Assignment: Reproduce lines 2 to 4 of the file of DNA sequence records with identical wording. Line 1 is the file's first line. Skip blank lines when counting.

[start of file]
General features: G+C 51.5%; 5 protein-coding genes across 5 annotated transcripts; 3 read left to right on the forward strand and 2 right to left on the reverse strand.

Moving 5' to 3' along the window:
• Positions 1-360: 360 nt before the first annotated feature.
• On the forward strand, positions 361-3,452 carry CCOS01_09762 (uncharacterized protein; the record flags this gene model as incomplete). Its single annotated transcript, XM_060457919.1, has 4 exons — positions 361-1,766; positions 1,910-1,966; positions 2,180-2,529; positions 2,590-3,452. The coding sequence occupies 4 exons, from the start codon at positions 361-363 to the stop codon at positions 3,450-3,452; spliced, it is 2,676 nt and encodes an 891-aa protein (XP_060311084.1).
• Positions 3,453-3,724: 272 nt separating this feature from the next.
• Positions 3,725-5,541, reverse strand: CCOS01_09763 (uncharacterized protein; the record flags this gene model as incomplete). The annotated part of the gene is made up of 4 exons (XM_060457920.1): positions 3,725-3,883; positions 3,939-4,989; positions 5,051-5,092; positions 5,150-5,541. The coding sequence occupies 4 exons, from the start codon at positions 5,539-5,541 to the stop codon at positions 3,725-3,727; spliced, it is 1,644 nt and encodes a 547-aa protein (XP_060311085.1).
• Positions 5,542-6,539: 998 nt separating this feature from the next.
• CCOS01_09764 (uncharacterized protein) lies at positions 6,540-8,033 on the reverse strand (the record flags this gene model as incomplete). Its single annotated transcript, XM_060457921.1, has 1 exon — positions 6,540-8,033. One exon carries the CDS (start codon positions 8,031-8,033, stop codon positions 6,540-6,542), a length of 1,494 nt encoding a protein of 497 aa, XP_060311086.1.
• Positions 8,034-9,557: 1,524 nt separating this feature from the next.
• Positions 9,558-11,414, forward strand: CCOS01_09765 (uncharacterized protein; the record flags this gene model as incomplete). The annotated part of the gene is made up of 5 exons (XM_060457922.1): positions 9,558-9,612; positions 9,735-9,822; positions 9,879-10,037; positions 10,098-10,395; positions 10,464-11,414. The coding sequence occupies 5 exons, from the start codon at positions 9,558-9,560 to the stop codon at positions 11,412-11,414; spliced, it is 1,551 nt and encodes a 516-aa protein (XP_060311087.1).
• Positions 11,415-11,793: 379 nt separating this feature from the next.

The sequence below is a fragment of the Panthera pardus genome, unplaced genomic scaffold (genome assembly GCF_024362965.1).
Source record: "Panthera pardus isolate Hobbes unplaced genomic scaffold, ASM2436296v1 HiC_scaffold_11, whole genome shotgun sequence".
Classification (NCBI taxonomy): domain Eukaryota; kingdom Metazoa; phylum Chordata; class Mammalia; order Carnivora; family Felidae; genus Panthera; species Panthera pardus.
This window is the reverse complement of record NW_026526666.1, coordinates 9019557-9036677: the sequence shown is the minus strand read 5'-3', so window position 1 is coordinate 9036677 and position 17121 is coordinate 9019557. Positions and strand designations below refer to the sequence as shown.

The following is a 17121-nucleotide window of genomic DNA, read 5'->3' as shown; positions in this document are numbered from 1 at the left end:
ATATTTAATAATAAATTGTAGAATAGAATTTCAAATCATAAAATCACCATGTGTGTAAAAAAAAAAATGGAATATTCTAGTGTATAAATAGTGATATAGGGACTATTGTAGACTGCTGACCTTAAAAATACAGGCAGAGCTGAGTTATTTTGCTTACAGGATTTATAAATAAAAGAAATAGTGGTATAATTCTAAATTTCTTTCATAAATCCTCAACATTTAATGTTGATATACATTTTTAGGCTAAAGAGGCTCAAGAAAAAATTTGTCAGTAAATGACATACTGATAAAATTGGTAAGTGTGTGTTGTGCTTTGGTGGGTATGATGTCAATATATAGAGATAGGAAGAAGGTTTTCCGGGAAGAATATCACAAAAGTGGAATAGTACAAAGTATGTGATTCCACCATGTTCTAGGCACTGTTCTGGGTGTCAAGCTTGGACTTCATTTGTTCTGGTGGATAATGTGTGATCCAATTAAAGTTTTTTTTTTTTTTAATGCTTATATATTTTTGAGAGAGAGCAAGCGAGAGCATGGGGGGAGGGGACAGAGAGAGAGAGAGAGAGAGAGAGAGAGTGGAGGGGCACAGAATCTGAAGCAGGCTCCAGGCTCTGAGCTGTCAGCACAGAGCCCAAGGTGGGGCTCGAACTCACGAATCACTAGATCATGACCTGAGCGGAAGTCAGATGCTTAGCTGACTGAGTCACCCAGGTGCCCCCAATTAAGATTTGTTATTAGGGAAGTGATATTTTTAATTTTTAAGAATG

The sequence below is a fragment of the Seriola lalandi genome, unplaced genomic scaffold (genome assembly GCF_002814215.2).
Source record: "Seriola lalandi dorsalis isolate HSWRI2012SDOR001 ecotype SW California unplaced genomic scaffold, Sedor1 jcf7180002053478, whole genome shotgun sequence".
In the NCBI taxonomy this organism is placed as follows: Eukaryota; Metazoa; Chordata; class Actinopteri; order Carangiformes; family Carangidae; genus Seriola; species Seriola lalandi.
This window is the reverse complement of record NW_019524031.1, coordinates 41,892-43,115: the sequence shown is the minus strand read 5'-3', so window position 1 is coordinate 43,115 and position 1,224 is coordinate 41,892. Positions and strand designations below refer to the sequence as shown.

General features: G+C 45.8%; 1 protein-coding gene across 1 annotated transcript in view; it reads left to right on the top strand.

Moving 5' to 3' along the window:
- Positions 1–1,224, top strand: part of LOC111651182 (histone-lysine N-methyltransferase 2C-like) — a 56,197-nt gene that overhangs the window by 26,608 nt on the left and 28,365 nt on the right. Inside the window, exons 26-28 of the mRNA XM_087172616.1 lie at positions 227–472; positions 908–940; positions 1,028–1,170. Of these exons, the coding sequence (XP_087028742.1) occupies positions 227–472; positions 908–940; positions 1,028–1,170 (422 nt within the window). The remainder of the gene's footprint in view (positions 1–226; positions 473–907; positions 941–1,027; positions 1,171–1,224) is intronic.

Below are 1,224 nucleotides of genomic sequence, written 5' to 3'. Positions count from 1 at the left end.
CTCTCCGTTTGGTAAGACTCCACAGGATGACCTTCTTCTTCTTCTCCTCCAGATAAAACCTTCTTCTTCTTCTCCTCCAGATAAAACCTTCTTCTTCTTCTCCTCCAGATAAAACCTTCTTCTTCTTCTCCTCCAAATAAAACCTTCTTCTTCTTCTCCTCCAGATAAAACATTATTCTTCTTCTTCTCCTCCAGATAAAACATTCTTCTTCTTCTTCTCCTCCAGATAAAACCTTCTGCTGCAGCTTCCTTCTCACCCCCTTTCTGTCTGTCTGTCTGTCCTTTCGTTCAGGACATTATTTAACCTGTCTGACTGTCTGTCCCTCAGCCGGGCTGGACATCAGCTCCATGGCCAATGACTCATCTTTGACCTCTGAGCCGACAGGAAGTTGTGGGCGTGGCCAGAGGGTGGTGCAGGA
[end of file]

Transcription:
Moving 5' to 3' along the window:
• Positions 1-360: 360 nt before the first annotated feature.
• On the forward strand, positions 361-3,452 carry CCOS01_09762 (uncharacterized protein; the record flags this gene model as incomplete). Its single annotated transcript, XM_060457919.1, has 4 exons — positions 361-1,766; positions 1,910-1,966; positions 2,180-2,529; positions 2,590-3,452. The coding sequence occupies 4 exons, from the start codon at positions 361-363 to the stop codon at positions 3,450-3,452; spliced, it is 2,676 nt and encodes an 891-aa protein (XP_060311084.1).